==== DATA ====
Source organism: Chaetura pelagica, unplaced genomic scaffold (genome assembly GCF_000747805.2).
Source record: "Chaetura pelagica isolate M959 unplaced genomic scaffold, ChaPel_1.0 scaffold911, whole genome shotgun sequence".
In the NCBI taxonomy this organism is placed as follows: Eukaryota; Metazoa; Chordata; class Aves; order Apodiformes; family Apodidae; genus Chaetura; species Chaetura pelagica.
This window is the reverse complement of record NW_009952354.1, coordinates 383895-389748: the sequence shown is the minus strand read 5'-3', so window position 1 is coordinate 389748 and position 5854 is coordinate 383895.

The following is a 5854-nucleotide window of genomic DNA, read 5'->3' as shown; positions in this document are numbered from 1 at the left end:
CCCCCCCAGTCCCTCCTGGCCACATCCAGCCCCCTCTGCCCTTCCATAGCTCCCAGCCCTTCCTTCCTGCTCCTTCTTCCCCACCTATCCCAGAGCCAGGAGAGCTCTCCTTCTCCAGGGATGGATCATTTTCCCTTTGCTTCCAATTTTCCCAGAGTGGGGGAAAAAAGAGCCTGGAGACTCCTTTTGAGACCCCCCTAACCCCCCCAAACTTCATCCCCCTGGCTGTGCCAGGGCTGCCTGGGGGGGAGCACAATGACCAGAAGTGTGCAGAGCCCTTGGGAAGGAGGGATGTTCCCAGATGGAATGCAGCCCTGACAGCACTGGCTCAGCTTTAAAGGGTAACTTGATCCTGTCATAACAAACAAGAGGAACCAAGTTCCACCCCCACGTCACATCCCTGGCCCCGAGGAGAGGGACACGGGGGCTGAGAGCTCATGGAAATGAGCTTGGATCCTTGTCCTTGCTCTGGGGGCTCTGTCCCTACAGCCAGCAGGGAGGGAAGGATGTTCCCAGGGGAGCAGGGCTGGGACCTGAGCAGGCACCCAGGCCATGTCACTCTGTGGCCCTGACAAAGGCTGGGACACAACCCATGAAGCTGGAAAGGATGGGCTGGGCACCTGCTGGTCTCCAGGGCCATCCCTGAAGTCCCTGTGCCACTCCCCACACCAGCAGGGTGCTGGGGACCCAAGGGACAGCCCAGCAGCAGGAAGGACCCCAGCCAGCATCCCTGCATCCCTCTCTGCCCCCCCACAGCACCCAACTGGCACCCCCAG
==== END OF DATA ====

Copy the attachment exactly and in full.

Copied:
Source organism: Chaetura pelagica, unplaced genomic scaffold (genome assembly GCF_000747805.2).
Source record: "Chaetura pelagica isolate M959 unplaced genomic scaffold, ChaPel_1.0 scaffold911, whole genome shotgun sequence".
In the NCBI taxonomy this organism is placed as follows: Eukaryota; Metazoa; Chordata; class Aves; order Apodiformes; family Apodidae; genus Chaetura; species Chaetura pelagica.
This window is the reverse complement of record NW_009952354.1, coordinates 383895-389748: the sequence shown is the minus strand read 5'-3', so window position 1 is coordinate 389748 and position 5854 is coordinate 383895.

The following is a 5854-nucleotide window of genomic DNA, read 5'->3' as shown; positions in this document are numbered from 1 at the left end:
CCCCCCCAGTCCCTCCTGGCCACATCCAGCCCCCTCTGCCCTTCCATAGCTCCCAGCCCTTCCTTCCTGCTCCTTCTTCCCCACCTATCCCAGAGCCAGGAGAGCTCTCCTTCTCCAGGGATGGATCATTTTCCCTTTGCTTCCAATTTTCCCAGAGTGGGGGAAAAAAGAGCCTGGAGACTCCTTTTGAGACCCCCCTAACCCCCCCAAACTTCATCCCCCTGGCTGTGCCAGGGCTGCCTGGGGGGGAGCACAATGACCAGAAGTGTGCAGAGCCCTTGGGAAGGAGGGATGTTCCCAGATGGAATGCAGCCCTGACAGCACTGGCTCAGCTTTAAAGGGTAACTTGATCCTGTCATAACAAACAAGAGGAACCAAGTTCCACCCCCACGTCACATCCCTGGCCCCGAGGAGAGGGACACGGGGGCTGAGAGCTCATGGAAATGAGCTTGGATCCTTGTCCTTGCTCTGGGGGCTCTGTCCCTACAGCCAGCAGGGAGGGAAGGATGTTCCCAGGGGAGCAGGGCTGGGACCTGAGCAGGCACCCAGGCCATGTCACTCTGTGGCCCTGACAAAGGCTGGGACACAACCCATGAAGCTGGAAAGGATGGGCTGGGCACCTGCTGGTCTCCAGGGCCATCCCTGAAGTCCCTGTGCCACTCCCCACACCAGCAGGGTGCTGGGGACCCAAGGGACAGCCCAGCAGCAGGAAGGACCCCAGCCAGCATCCCTGCATCCCTCTCTGCCCCCCCACAGCACCCAACTGGCACCCCCAG